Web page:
How do you access the millions of data points and analytics when it pertains to your patient’s cancer?
With only 30 or 40 commonly used oncology drugs available two decades ago, clinical decision making was less complex. The available treatments may have covered several diagnoses. Oncologists treated “breast cancer,” not what today’s diagnosis with hormone receptors, tumor grades, and gene expression testing done. “In the last several years, we’ve seen an explosion in the knowledge base of what we can do for our patients – not just genomics, but proteomics, transcriptomics, metabolomics – there are many considerations to keep in mind,” noted Susan Weidner, senior vice president, IntrinsiQ Specialty Solutions in a recent presentation.
With the influx of 70 new drug approvals this past year and 40 more anticipated in the coming year, providers need to distill mountains of data and protocols to understand how to personalize the cancer care of their patients.
Adding to that difficulty is the lack of standards and policies from either payers or health agencies around molecular testing, as sometimes the coverage and determination can vary from state to state or payer to payer.1
Additionally, there are thousands of potential rules that emerge when looking at NCCN and ASCO-based guidelines. Providers being able to stay on top of the most current testing and which patient might be eligible during a specific window is time consuming.
How can providers streamline some of those care decisions to not spend hours researching current data and research around treatment protocols?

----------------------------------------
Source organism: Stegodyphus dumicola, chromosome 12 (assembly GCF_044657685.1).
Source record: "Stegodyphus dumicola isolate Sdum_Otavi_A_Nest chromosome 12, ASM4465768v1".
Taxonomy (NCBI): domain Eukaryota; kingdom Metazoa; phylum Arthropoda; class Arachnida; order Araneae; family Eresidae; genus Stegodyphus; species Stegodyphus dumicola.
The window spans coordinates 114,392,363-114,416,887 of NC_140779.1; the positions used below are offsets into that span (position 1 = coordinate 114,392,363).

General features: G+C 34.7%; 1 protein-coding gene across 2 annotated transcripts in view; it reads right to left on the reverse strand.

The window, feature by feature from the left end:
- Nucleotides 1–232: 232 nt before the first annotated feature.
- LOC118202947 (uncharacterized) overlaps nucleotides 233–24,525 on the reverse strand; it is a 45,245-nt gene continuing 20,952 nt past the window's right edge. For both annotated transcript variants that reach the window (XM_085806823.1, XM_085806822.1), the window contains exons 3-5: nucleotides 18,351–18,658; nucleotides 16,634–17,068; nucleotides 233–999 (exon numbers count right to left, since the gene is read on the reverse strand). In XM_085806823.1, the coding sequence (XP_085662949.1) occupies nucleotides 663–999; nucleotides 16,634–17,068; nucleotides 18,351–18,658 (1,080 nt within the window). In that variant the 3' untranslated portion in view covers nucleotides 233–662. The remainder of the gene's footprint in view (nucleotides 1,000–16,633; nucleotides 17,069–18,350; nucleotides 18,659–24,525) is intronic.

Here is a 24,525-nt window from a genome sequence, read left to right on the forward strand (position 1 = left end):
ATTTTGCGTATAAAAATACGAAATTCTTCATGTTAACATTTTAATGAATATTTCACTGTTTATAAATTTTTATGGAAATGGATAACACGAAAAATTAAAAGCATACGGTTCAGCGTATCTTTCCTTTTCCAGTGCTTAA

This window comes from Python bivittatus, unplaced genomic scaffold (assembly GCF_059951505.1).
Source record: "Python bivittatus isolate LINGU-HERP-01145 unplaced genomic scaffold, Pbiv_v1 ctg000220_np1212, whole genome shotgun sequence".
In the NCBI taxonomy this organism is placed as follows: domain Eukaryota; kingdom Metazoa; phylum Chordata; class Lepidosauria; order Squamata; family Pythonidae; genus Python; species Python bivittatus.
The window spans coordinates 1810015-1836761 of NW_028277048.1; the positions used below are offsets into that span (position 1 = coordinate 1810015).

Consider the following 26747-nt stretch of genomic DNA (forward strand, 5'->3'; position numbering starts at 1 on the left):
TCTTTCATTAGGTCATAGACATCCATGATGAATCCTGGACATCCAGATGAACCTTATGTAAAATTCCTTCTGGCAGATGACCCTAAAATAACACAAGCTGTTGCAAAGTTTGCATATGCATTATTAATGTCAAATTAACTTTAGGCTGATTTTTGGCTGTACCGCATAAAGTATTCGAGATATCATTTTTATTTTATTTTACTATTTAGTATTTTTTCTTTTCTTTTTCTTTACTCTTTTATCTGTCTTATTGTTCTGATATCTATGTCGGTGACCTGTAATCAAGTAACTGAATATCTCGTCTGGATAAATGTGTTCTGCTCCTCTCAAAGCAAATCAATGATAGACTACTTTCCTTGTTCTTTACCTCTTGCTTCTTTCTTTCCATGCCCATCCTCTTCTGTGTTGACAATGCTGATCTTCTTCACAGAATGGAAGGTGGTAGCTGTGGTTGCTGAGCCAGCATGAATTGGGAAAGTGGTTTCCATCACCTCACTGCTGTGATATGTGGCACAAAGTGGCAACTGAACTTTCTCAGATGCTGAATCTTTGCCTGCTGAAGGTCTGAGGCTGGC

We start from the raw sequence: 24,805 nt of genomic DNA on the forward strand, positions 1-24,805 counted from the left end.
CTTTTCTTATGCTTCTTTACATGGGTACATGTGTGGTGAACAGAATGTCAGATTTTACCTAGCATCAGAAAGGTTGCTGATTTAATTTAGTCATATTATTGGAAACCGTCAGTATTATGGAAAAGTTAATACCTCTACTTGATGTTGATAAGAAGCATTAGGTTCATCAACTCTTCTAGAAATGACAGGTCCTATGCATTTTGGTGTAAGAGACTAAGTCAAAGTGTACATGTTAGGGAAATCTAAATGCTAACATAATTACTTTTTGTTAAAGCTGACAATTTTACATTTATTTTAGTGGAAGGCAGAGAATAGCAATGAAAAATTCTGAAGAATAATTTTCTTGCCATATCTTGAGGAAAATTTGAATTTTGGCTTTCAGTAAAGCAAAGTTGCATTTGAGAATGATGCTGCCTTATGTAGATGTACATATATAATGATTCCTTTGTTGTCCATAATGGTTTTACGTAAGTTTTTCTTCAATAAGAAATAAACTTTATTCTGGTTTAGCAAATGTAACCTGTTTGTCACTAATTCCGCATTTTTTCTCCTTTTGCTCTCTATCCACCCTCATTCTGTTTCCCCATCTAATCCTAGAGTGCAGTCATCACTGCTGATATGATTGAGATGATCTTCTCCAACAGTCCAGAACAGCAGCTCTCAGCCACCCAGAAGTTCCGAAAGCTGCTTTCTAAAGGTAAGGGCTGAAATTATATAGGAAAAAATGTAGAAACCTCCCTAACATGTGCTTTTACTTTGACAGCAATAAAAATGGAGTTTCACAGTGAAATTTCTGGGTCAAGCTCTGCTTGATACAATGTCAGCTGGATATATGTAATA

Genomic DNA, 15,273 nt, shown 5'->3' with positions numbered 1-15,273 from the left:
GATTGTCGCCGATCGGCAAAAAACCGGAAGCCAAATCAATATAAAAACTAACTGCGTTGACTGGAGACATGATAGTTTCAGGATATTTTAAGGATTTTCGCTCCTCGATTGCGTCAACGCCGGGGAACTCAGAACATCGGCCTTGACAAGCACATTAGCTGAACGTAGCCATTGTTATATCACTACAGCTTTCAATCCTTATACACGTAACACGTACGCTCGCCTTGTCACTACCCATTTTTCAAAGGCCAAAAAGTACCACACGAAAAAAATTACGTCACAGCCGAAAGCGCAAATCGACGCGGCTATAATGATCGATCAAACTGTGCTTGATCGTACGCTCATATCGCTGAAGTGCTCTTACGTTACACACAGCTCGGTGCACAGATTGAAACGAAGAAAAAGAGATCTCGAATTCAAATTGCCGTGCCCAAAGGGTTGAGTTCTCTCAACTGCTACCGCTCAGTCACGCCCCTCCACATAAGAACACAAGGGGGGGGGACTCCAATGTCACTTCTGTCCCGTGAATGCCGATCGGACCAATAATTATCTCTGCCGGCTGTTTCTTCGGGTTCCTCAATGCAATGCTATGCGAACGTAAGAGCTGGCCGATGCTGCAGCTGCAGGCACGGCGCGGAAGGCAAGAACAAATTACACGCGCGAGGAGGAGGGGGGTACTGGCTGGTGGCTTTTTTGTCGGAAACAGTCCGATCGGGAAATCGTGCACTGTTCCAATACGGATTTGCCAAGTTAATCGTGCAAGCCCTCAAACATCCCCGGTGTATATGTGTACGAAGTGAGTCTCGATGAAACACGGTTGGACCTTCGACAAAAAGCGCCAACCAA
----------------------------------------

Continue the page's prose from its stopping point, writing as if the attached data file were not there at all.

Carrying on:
Understanding that artificial intelligence (AI) can assist the progression toward precision medicine is the first step. Armed with specific patient data from your EHR and PM systems, there are services that can provide clear interpretations of molecular profile testing along with a list of treatment options. This type of data and analytics are essential to support clinical decisions, particularly with the patient’s payer.
Data and its interpretation with AI can consider protocols, pathways and understand the rules for reimbursement, as well as provide a content library to support your decisions.
A few years ago, Specialty Physician Services formed a collaboration with VieCure, a cloud-based AI platform which integrates the EMR with the precision oncology infrastructure necessary to assist oncologists in making evidence-based, payer aligned decisions for patients. The impetus, according to Weidner, was to enable a more structured order process for testing – taking away the need for providers to scroll through long documents to find treatment considerations, especially when providers might see a particular type of cancer in their patient every year or so.
Having access to data helps providers understand the journey more completely.
It’s no longer telling a patient for example, they have lung cancer, and after surgery, you’ll come in once a week for chemotherapy. How do I explain this to my patients?
It is complex enough for providers – ensuring that everyone within the practice understands the testing recommendations and requirements and how the results are interpreted for the right therapy. Now providers must help the patient understand why certain tests should be completed, and how their results will help determine the method of therapy. They could be in online forums or talking to friends where different therapies are mentioned – questioning your decisions.
Building a custom educational piece will help the patient understand why their cancer may be different than others. And why it is important that an oral therapy may be more effective in their particular case.
Having that platform integrated into your EMR which can provide specific education and monitor adherence and toxicities will help with educating your patient along the way. An integrated platform with the ability to track patients by stage and biomarkers open up opportunities into clinical trials.